Luke Richardson has returned home after burying Natalie, his beloved wife of sixteen years, ready to face the hard job of raising their three children alone. But there’s something he’s not prepared for—a blue envelope with his name scrawled across the front in Natalie’s handwriting, waiting for him on the floor of their suburban Michigan home.

The letter inside, written on the first day of Natalie’s cancer treatment a year ago, turns out to be the first of many. Luke is convinced they’re genuine, but who is delivering them? As his obsession with the letters grows, Luke uncovers long-buried secrets that make him question everything he knew about his wife and their family. But the revelations also point the way toward a future where love goes on—in written words, in memories, and in the promises it’s never too late to keep.

This book has everything going for it: a heart-tugging widower, a mystery to be solved (actually, more than one although they’re not the kind you find in mystery novels, strictly speaking), family secrets to be revealed, a promise of hope for the future. There are surprises both good and not so much so and it’s clear that Natalie truly cared for her husband and children. It was—and still is—a loving family and the secrets that are revealed towards the end are maddening as well as sad. Why, then, didn’t I connect with this story as much as I should have?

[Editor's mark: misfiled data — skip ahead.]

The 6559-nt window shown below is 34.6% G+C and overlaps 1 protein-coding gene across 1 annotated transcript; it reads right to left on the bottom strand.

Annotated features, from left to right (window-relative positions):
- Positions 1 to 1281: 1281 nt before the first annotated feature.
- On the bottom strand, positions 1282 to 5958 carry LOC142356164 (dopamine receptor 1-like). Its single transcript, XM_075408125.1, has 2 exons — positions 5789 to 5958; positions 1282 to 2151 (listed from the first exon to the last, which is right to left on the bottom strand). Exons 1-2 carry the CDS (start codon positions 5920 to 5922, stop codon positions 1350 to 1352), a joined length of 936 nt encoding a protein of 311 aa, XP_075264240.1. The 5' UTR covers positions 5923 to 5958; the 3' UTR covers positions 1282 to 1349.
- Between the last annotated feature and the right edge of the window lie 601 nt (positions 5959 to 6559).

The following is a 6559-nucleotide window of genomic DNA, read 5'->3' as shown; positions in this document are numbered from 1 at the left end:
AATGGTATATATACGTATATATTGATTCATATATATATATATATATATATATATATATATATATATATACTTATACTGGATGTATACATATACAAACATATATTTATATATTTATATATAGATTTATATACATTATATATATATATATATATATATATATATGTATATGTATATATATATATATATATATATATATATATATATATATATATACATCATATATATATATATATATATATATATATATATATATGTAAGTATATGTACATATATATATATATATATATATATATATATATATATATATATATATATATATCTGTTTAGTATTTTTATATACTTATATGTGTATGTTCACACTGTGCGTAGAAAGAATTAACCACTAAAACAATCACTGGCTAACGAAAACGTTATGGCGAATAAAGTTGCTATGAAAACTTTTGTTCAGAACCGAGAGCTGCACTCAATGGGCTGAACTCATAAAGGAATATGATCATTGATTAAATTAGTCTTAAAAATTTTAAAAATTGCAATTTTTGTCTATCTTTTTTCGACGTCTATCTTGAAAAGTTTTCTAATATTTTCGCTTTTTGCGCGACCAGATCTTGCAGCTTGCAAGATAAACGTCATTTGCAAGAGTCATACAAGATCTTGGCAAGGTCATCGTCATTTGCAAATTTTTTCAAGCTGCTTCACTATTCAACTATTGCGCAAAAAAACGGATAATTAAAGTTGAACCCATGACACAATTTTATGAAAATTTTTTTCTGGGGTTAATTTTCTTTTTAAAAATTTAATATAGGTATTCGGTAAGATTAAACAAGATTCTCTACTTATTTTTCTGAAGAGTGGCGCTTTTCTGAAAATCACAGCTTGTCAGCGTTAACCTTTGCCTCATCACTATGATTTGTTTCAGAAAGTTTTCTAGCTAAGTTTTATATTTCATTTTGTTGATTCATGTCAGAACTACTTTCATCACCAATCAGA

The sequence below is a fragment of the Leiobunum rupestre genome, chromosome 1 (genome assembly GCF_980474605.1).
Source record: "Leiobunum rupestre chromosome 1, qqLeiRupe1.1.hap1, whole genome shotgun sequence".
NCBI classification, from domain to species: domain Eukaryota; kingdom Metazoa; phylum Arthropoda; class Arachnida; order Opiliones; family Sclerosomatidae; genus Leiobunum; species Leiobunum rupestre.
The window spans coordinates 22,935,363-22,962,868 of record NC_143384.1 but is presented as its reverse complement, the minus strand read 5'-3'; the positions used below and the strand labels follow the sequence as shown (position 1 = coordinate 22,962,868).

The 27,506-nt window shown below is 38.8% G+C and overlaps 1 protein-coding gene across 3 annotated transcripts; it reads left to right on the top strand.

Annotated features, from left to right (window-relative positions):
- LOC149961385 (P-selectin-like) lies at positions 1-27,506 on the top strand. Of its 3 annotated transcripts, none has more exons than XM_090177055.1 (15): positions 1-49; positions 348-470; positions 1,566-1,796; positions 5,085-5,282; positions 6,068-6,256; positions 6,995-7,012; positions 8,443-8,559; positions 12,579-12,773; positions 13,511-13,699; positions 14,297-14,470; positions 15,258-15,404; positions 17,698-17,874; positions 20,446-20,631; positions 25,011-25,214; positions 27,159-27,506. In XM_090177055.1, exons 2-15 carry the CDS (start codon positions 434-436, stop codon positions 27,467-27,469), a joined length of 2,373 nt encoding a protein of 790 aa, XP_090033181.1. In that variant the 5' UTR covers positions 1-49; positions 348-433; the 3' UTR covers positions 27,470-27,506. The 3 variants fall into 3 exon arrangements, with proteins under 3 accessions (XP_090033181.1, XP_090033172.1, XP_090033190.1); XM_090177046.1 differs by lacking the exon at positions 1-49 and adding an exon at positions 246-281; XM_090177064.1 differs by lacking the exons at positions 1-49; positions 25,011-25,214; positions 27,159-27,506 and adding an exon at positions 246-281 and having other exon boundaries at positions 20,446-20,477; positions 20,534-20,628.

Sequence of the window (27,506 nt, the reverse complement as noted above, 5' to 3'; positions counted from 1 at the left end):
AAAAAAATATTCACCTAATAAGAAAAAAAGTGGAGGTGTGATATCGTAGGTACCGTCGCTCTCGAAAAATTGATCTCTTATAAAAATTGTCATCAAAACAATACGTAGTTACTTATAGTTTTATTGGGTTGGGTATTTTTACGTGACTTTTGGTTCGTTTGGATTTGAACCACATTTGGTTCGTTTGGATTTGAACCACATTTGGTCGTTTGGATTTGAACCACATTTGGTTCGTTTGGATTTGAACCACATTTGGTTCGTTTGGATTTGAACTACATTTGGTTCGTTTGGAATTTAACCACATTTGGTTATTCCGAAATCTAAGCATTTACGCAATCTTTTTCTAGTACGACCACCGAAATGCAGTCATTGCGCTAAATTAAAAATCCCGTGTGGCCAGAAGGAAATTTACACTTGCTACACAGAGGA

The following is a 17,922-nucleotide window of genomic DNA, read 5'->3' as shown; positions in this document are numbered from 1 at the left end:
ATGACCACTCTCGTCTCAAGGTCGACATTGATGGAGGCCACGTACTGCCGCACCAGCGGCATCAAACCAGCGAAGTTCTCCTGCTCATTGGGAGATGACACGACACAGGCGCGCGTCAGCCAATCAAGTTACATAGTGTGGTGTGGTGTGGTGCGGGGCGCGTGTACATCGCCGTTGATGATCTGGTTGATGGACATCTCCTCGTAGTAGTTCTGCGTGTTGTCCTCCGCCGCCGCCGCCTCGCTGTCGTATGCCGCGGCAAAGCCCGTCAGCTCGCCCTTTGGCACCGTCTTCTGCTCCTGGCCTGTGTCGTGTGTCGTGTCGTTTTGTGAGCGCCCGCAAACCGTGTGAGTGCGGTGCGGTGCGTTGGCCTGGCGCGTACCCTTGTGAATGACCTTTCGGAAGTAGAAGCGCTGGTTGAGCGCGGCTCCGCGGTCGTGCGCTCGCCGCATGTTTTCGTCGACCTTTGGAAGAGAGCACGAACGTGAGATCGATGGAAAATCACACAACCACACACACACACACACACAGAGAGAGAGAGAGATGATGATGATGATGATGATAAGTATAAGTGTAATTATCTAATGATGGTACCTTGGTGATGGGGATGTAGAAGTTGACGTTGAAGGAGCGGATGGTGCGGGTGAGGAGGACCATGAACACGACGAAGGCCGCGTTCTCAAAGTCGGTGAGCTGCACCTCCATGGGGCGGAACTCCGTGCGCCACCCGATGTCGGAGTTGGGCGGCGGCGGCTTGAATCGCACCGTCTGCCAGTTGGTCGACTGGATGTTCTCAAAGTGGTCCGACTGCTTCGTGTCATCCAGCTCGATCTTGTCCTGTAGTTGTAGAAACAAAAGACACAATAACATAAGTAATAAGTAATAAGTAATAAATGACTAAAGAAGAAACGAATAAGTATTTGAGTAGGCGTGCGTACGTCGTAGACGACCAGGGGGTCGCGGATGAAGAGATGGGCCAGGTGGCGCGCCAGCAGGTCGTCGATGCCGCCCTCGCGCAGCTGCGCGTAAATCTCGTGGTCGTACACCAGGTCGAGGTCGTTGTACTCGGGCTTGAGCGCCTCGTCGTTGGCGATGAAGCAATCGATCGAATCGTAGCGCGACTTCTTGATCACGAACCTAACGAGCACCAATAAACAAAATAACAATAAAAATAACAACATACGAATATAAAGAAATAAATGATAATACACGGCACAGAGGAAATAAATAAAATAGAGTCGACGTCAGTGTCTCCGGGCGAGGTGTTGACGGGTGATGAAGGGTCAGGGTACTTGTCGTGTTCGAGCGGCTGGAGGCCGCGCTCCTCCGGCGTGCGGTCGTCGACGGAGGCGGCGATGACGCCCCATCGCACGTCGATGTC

When I’m Gone is beautifully written and the characters are vividly drawn but I think perhaps it was a wrong choice for me. Truthfully, there is nothing actually wrong with it and I think most other readers will really appreciate it whereas I just never was emotionally invested and that may be partially because I find the idea of these letters coming for such a long time kind of unhealthy for those who are left behind. It seems to me that the healing process is dragged out much longer than is natural and I don’t think that’s necessarily a good thing. One heartfelt letter, yes; a string of them, maybe not.

When I think about the story Ms. Bleeker has given us, I’m quite sure my reaction isn’t fair but I also believe I understand it. I had five deaths to cope with in 2015 and, by the end of the year, I was continually on edge wondering what horrible thing would be happening next. Perhaps it’s too soon for me to read a tale like this one because my own emotions are still fragile. Because of that, I fully intend to read this again when I’m more receptive and I’m pretty darned sure I’m going to love it.

Reviewed by Lelia Taylor, March 2016.